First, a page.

Activist Linda Sarsour addresses attendees at a vigil for Nabra Hassanen, a 17 year old teenage Muslim girl killed by a bat-wielding motorist near a Virginia mosque, Manhattan, New York, U.S., June 20, 2017..
(photo credit: REUTERS/AMR ALFIKY)
Linda Sarsour defended the legality of the Boycott, Divestment and Sanctions (BDS) movement against Israel during her speech on stage in Washington at the third Women’s March. Her critique of anti-BDS laws came hours after rejecting the antisemitic statements of Louis Farrakhan.
Sarsour, a leader of the Women’s March movement, called herself “a proud Palestinian-American woman” and said that “there are no perfect leaders” in her remarks on Saturday. She said that “the media can talk about any controversy they want” – a reference to claims of antisemitism among the movement’s leadership – “but the real controversy is in the White House.”
“We will protect our constitutional right to boycott, divestment and sanctions in this country,” Sarsour also said, a reference to pending legislation in the Senate to allow state and local governments to refuse the services of companies that boycott Israel.
Prior to attending the march, Sarsour told CNN’s New Day Weekend that the march rejects antisemitic and homophobic statements by Nation of Islam leader Louis Farrakhan.
“We unequivocally have rejected the comments made by Minister Farrakhan on LGBTQ communities and on Jewish communities. We have said multiple times on our statements at womensmarch.com, we unequivocally denounce transphobia and ask people to ask us directly and to read our statements and understand we have been doing this work before there was a Women’s March,” she said. “And our track records are very clear: That we have stood up for all communities. We are the first people on the front lines when there is a fight for justice in this country.”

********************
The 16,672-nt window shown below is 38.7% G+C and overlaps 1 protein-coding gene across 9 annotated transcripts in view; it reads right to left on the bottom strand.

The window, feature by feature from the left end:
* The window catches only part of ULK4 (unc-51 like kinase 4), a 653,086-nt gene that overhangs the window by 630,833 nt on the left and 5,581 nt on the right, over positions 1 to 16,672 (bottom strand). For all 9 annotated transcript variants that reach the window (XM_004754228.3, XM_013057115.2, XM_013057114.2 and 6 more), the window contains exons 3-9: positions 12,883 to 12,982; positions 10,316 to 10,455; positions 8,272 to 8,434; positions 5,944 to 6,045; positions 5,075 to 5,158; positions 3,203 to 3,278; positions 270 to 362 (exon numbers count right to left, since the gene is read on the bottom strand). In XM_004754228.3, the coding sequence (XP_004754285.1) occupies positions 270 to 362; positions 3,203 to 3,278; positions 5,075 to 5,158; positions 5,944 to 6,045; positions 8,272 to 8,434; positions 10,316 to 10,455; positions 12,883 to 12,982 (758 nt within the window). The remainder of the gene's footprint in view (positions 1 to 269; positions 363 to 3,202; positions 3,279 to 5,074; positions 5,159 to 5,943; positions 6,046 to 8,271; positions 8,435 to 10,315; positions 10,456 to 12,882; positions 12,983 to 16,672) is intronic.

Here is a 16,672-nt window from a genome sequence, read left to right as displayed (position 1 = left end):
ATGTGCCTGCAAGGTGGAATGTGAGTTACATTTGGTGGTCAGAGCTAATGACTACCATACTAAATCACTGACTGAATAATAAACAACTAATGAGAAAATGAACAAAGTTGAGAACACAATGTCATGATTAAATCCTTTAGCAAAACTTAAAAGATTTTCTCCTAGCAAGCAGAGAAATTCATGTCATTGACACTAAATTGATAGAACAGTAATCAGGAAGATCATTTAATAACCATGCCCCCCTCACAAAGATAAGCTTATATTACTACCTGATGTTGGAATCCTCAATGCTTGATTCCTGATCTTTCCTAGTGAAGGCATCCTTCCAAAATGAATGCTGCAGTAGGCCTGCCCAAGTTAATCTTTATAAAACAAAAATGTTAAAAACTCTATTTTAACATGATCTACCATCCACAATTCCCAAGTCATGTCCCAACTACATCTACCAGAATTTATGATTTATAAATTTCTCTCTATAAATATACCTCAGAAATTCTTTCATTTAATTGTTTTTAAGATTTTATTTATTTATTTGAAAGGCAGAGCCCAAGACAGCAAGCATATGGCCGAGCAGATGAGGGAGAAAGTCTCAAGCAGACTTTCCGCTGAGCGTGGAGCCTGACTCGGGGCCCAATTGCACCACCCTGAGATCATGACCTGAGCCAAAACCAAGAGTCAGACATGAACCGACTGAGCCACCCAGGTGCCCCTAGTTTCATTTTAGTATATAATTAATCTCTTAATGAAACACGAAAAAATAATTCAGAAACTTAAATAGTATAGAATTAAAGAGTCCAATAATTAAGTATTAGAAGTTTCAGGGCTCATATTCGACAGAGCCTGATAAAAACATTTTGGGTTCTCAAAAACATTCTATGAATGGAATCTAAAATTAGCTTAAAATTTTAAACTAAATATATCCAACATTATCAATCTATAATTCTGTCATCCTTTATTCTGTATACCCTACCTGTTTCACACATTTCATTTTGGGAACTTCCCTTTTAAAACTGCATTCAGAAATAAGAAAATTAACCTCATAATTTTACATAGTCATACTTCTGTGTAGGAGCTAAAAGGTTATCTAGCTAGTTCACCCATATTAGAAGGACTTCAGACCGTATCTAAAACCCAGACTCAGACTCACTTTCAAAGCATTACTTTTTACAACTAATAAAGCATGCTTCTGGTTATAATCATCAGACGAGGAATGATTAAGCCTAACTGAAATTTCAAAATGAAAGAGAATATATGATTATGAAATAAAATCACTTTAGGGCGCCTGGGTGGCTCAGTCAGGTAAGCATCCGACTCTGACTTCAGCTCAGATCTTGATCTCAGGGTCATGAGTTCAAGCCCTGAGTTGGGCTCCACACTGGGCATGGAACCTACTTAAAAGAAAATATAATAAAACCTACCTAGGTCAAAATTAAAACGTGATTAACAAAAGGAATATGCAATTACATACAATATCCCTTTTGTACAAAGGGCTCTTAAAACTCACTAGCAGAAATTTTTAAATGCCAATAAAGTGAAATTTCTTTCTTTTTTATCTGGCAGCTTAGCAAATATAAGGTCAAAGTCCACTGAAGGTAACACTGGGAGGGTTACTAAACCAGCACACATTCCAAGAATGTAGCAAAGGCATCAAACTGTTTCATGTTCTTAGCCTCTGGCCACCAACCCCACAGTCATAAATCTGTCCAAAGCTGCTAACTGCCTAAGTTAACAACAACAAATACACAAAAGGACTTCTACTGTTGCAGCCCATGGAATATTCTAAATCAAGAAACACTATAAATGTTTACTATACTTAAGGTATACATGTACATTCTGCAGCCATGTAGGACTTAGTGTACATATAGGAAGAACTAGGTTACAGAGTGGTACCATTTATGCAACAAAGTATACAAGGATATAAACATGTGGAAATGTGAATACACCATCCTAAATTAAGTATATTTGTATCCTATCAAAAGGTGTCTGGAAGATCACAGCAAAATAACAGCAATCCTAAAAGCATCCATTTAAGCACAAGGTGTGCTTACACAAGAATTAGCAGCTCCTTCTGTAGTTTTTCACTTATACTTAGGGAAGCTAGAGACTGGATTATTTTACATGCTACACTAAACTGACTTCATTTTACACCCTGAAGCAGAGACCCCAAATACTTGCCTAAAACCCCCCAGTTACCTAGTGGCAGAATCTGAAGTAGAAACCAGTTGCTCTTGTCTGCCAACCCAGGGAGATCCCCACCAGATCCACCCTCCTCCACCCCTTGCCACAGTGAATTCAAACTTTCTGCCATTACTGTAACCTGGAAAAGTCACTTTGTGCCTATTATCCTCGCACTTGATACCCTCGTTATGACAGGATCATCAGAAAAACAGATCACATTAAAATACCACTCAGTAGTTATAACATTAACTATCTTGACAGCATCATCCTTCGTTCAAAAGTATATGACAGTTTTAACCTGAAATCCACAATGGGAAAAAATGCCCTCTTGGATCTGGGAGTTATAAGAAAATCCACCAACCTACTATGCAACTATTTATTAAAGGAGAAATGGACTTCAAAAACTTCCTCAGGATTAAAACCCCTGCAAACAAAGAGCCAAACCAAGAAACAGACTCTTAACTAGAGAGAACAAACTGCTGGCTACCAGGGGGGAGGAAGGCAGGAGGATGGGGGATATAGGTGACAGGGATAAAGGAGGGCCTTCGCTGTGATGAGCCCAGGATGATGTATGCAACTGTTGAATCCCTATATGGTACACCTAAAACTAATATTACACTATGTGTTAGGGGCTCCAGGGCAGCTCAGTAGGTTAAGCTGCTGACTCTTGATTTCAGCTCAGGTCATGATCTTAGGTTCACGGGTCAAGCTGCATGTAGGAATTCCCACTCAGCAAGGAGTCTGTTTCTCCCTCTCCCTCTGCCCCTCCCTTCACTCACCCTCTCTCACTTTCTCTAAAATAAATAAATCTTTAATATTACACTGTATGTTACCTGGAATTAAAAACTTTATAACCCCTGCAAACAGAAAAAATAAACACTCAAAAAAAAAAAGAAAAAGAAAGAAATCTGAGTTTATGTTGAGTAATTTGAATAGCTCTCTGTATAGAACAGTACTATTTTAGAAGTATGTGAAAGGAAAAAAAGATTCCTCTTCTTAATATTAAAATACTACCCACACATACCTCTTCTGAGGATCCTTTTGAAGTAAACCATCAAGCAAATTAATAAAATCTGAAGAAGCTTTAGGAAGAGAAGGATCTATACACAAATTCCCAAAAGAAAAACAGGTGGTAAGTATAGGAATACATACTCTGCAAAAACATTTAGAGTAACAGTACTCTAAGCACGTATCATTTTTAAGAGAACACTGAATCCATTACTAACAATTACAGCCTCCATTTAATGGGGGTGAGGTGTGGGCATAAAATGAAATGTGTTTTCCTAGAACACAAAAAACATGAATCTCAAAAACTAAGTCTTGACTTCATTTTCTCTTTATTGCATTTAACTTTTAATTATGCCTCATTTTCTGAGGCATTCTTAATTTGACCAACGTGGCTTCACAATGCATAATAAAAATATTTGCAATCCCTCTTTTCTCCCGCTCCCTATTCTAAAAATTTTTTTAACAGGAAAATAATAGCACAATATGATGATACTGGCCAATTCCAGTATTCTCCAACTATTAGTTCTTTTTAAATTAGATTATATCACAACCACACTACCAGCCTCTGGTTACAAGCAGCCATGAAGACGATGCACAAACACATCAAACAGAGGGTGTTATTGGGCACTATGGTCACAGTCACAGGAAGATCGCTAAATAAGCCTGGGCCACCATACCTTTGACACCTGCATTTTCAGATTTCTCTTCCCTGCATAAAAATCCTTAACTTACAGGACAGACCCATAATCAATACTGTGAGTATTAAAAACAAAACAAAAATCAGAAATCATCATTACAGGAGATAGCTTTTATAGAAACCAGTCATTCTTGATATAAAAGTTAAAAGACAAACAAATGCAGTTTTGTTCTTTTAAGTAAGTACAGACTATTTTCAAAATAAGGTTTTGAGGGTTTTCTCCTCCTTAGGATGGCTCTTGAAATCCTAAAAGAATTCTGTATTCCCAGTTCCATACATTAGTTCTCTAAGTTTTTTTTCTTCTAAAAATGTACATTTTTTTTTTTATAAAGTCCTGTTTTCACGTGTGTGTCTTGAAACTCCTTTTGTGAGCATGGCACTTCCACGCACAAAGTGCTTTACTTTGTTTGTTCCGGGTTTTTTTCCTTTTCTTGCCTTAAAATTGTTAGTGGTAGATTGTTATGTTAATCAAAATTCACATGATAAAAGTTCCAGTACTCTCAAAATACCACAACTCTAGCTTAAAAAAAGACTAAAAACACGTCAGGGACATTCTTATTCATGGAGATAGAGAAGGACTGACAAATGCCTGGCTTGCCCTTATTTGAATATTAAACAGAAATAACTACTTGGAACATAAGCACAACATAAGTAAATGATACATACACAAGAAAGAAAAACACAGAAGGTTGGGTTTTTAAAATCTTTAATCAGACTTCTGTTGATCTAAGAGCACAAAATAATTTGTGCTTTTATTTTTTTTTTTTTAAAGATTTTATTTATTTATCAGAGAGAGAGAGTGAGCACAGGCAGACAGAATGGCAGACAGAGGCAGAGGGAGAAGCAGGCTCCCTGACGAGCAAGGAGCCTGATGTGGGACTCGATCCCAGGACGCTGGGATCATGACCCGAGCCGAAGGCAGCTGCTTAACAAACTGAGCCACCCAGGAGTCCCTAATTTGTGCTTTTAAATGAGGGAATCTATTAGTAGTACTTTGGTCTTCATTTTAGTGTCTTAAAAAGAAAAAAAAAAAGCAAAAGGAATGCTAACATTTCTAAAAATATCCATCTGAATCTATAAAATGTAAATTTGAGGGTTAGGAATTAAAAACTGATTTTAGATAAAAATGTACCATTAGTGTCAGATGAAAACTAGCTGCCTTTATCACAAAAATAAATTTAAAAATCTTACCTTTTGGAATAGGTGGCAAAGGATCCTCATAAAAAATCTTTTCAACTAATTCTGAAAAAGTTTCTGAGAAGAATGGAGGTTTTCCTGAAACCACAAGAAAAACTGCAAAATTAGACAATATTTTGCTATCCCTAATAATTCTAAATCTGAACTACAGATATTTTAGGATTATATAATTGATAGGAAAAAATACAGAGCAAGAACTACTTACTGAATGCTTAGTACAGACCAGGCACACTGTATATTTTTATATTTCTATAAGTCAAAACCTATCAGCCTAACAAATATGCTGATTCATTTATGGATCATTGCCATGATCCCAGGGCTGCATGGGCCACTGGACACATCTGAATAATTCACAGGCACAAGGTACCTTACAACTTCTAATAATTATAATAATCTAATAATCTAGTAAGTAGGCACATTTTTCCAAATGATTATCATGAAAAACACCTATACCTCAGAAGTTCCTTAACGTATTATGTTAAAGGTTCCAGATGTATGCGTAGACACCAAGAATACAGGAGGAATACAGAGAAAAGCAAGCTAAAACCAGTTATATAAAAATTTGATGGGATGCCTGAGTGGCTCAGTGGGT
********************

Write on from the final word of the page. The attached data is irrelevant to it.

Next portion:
She noted her meeting earlier in the week with 13 rabbis from New York, in which nine of them endorsed her as well as the march. “What that proves is that we have been doing the work. We have been learning and evolving as a movement and people have to understand that we are trying to create a big tent of women of all religious backgrounds, people of color – people of different sexual orientations, even people across different ideologies,” Sarsour said.
“We are a polarized nation so we went to the rabbis. We had a meeting and talked about issues of pain and trauma and historical trauma and trauma of black people in America. Muslims, refugees. So we will continue those conversations,” Sarsour said.
For the third year in a row, the main Women’s March was held in Washington DC and hundreds of sister marches were held across the country. According to reports, there were fewer participants than in previous years, in part due to the accusations of antisemitism against the leadership of the March.
On Saturday, three of the speakers on the main stage were Jewish women, who were named last week to steer the committee: transgender rights activist Abby Stein; former Union for Reform Judaism staffer April Baskin; and Jewish diversity activist Yavilah McCoy.
Marches not affiliated with the national march also were held on Saturday in cities throughout the country.
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